Electronic health records are as essential to good care as the thermometer and the stethoscope, according to a report by the Sowerby Commission, led by Imperial College London.
Four out of five doctors surveyed said sharing electronic records among those responsible for a patient's treatment improves care and two out of three said it would enhance their ability to compare treatment with best practice.
But medical records are currently separated in siloes - hospital, GP and clinic - and there are technical and cultural barriers to sharing them, including a reluctance by doctors to give up control.
After a year long investigation, the Sowerby Commission, a group of experts established by the Institute of Global Health Innovation at Imperial College London with a grant from the Peter Sowerby Foundation, has concluded that there are major benefits to health from sharing records, first by ensuring all staff caring for a patient have access to details of their condition, medication and test results, and secondly to improve care for the whole population through audit and research - the results of which should be advertised to bolster public support.
But there are also risks. Creating population level databases of records such as care.data is essential to improve care but patient confidentiality must be vigorously protected and only NHS or accredited academic organisations should be given access to them. The greatest benefits are likely to come from local and regional schemes, the report says.
Measures should be introduced to ensure no one can be identified from NHS data viewed outside the NHS. Risks can never be wholly eliminated but people whose data is lost or irresponsibly used should be able to claim compensation through the NHS Litigation Authority and the Care Quality Commission (CQC) should maintain a mandatory public record of known data breaches, as is required by law in the US, the commission says.
In addition, NHS Trusts that cannot show evidence of extensive use of electronic records should be forced to pay higher insurance premiums, be marked down by the CQC and lose their training accreditation.
Professor the Lord Ara Darzi, Director of the Institute of Global Health Innovation at Imperial College London, said: "Better data is key to improving the quality of care. That is what the NHS is now attempting with the care.data project, gathering information from GP records and using it to work out where care is going wrong - and where it is going right. We need to do everything possible to protect individual's privacy, while explaining the good that sharing data can do for all patients. The development is vital to the future of the NHS and organisations that fail to live up to these high standards should be penalised and patients compensated."
Sir Thomas Hughes Hallett, Executive Chair of Imperial's Institute for Global Health Innovation and Chair of the Sowerby Commission, said: "We can see that great progress has been made in moving the NHS toward a paperless future. But experience from elsewhere in the world shows there is much more to be done to deliver the benefits from electronic health records to patients and help NHS staff deliver great care. Adopting the recommendations in this report would speed their adoption across the country."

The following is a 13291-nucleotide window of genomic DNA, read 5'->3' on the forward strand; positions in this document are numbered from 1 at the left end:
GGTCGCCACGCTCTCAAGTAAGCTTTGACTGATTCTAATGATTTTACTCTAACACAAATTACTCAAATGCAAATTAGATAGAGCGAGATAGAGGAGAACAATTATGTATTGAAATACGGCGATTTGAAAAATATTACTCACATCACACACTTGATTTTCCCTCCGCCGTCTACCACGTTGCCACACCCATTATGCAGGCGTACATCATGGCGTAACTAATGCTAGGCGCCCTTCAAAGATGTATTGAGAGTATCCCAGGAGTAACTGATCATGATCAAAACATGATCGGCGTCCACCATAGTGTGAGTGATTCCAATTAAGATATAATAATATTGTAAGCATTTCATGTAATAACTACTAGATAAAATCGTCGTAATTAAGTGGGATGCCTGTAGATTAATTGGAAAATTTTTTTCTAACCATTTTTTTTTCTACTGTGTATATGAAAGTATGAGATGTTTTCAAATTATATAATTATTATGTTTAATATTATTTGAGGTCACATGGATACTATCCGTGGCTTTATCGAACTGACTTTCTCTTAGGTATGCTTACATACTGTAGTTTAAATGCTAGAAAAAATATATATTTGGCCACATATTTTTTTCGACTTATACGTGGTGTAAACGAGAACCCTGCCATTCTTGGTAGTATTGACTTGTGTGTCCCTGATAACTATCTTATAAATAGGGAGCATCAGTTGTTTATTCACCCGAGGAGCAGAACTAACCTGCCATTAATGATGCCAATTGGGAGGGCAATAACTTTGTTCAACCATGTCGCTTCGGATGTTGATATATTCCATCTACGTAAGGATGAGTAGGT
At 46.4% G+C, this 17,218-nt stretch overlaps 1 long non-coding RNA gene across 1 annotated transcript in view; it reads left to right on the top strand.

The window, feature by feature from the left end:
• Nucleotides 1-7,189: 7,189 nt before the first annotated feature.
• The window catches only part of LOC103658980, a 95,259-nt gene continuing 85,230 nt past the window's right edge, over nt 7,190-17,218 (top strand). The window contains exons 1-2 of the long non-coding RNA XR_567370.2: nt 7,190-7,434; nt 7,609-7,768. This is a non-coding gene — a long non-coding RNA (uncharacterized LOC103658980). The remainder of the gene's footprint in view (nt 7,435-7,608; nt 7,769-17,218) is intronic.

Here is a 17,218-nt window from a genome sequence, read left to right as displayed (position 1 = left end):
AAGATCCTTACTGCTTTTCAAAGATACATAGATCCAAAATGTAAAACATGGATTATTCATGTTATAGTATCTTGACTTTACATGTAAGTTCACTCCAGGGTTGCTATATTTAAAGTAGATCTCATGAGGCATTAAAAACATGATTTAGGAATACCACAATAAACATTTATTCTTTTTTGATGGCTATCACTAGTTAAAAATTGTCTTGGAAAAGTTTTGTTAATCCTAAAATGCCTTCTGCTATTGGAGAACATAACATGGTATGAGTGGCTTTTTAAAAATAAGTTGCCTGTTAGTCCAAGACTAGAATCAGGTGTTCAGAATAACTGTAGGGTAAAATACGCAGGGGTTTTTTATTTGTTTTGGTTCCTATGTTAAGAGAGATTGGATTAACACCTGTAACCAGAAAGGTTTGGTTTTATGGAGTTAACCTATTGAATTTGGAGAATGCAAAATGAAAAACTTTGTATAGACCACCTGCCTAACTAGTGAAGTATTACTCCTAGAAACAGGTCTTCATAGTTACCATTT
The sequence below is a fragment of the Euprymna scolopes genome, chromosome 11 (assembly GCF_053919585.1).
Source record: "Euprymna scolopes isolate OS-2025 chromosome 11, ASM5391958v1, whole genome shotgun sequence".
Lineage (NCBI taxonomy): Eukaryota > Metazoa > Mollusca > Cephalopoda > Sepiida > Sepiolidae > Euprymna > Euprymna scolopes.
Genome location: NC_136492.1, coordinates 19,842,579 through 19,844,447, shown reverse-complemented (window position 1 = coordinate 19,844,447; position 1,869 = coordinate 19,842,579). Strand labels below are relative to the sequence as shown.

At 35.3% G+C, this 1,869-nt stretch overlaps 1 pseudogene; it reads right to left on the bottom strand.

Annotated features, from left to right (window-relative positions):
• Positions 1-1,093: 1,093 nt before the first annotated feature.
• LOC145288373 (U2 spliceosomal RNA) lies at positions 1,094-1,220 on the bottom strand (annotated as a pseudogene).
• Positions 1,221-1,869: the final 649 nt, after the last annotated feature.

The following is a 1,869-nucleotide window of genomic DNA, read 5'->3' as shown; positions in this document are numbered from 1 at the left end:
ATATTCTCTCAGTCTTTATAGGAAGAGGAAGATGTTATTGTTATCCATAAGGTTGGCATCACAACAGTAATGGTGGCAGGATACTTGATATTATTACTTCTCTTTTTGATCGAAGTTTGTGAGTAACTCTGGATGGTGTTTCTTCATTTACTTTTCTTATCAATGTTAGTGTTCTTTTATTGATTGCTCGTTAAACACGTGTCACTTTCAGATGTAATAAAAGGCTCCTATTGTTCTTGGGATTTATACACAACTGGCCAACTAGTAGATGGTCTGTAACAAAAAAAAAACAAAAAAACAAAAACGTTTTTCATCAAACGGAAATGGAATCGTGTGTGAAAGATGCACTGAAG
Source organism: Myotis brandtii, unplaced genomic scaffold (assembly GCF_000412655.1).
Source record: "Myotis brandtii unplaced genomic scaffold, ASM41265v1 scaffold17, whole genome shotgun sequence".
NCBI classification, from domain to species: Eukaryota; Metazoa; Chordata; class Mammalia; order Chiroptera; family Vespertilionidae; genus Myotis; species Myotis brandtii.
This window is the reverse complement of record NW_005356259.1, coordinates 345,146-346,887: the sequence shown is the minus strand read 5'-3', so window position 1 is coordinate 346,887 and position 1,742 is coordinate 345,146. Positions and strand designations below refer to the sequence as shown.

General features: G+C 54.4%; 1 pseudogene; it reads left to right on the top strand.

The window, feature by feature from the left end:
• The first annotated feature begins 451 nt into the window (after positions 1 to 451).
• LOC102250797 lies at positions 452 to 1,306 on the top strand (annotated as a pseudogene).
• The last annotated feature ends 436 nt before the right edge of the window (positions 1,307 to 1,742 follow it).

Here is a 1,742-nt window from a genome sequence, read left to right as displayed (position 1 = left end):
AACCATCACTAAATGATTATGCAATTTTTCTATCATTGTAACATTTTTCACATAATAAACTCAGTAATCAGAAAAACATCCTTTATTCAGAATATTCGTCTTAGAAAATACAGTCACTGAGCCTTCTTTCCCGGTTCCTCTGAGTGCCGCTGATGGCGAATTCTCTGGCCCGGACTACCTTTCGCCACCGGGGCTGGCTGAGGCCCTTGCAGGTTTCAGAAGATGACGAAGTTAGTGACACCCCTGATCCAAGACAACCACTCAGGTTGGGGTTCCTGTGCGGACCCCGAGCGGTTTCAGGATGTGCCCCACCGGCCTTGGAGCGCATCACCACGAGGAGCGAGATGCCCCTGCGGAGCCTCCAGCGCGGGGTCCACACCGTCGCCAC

The introduction of electronic health records is transforming the medical landscape by giving patients and doctors instant access to their medical history, improving the safety of care, reducing errors and boosting medical research.
- In Scotland the Diabetes Collaboration Database, used to help manage the care of 288,000 patients, has led to a 40 per cent fall in local amputation rates, a 40 per cent increase in screening for diabetic retinopathy (a cause of blindness) and a reduction in foot ulcers.
- In Salford, alerts for diabetes patients have seen reductions in foot ulcers and amputations and an increase in retinopathy screening
- In Birmingham University Hospital, electronic prescribing data showed only 30-40 per cent of patients received antibiotics within agreed time limits. When this was fed back to staff, the proportion rose to 90 per cent, reducing their length of time in hospital
- In Lanarkshire, introduction of the Summary Care Record saved 23 patients from medication errors such as missed doses, and administration of contra-indicated medicines. By November 2013 there were 31 million Summary Care Records covering half the population of England providing vital information about a patient's medical conditions, drugs and history.
Jeremy Hunt, the health secretary, has pledged that all patients will have online access to their GP records by 2015. The commission goes further saying patients must be given a legal right of access to their electronic records, in common with their existing right to their paper records, and should be allowed to interact with, download and share their record as they choose.
Giving patients a right of access is essential to ensure the records are up to date and accurate and to allow them to book appointments, order prescriptions and become more engaged in their care.
The report says:
- Good records are essential to good care
- They must be available to everyone treating the patient
- Patients must have access to their own records, to ensure they are up to date and accurate (and to allow them to book appointments, order scrips, and get more involved)
- They must be available for research to improve care, with appropriate safeguards to ensure confidentiality and respect for public opinion
- Records should be integrated across health and social care to ensure a seamless service, especially for the rising numbers with chronic conditions cared for by multiple services that need co-ordinating.